Mode based Execution Control (XU/XS bits) Intel® Platform Storage Extensions
Intel® AVX-512 Intel® Boot Guard
Intel® Speed Shift Technology and PMax Innovation Engine
Intel® QuickAssist Technology (Intel® QAT) Intel® Node Manager (Intel® NM)

Intel® Xeon® mesh architecture

On the previous generation of Intel Xeon D processor the cores, last-level cache (LLC), memory controller, I/O controller, and inter-socket pathways are connected using a ring architecture. This ring architecture has been around for many years on the different product lines offered by Intel.

The Intel Xeon SoC D-2100 product family has advanced beyond the ring architecture, introducing a new mesh architecture to mitigate the increased latencies and bandwidth constraints associated with previous ring architecture. The mesh architecture encompasses an array of vertical and horizontal communication paths allowing traversal from one core to another through a shortest path (hop on vertical path to correct row, and hop across horizontal path to correct column). The caching and home agent (CHA) located at each of the LLC slices maps addresses being accessed to a specific LLC bank, memory controller, or I/O subsystem, and provides the routing information required to reach its destination using the mesh interconnect.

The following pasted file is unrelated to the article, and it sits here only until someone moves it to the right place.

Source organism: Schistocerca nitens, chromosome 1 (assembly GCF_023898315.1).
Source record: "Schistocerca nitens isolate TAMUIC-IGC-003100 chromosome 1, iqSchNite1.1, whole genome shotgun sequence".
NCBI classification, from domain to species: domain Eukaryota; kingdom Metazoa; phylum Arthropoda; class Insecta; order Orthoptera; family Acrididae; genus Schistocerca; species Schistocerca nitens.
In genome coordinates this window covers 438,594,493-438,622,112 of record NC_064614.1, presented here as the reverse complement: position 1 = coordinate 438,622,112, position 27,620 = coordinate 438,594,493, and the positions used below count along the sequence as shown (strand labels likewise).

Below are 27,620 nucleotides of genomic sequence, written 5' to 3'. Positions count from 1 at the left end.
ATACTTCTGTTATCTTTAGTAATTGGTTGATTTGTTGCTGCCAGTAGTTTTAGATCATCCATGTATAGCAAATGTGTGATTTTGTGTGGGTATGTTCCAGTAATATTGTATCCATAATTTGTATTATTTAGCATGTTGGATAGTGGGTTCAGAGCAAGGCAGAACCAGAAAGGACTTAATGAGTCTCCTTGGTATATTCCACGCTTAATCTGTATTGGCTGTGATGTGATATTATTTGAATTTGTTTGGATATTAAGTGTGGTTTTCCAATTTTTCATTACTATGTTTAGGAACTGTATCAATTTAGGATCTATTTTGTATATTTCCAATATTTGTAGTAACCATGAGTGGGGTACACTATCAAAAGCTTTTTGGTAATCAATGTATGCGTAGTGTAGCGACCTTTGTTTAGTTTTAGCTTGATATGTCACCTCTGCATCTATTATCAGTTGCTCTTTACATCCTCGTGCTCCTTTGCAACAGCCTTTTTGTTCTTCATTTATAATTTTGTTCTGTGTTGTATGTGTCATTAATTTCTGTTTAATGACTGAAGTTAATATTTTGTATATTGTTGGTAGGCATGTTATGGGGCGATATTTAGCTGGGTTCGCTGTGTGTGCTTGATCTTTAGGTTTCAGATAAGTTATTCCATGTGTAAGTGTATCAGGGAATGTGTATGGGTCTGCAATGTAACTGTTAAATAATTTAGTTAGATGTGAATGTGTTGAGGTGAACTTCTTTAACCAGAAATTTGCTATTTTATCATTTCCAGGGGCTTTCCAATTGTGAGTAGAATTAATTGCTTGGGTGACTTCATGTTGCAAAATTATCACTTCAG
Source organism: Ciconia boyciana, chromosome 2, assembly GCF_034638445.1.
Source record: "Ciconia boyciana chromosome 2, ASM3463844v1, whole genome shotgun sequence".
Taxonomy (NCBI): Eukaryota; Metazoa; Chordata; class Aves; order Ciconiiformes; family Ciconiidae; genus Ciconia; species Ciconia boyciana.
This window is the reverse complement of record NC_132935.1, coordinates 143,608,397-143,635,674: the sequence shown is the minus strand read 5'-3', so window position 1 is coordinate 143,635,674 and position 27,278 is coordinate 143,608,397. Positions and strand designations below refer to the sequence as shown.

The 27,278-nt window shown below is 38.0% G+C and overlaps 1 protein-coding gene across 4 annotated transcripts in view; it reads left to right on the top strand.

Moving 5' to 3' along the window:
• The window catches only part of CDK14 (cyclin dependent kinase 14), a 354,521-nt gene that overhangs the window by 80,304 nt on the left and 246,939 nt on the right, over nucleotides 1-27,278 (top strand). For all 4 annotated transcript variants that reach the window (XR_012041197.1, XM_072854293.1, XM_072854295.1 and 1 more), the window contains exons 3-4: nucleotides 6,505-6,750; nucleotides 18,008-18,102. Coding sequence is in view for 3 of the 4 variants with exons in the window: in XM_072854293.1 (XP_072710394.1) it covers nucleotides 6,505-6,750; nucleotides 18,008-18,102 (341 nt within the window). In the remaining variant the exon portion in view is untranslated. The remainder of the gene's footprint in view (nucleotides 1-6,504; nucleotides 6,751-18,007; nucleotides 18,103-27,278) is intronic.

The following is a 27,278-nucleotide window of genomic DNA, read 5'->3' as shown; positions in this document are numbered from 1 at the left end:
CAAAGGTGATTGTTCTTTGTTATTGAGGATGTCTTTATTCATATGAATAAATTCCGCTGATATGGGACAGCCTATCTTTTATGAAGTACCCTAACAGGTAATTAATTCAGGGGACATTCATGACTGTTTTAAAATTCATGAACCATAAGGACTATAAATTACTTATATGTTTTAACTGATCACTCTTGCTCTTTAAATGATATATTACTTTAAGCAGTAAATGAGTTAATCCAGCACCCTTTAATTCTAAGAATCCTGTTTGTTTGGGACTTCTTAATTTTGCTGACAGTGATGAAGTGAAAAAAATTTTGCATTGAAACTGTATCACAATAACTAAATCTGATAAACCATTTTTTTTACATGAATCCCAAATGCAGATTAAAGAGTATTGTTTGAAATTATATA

In addition to the improvements expected in the overall core-to-cache and core-to-memory latency, we also expect to see improvements in latency for I/O-initiated accesses. In the previous generation of processors, in order to access data in LLC, memory, or I/O, a core or I/O would need to go around the ring. In the Intel Xeon SoC D-2100 product family, a core or I/O can access the data in LLC, memory, or I/O through the shortest path over the mesh.

Cache hierarchy changes

generational cache comparison graph
Figure 3. Generational cache comparison.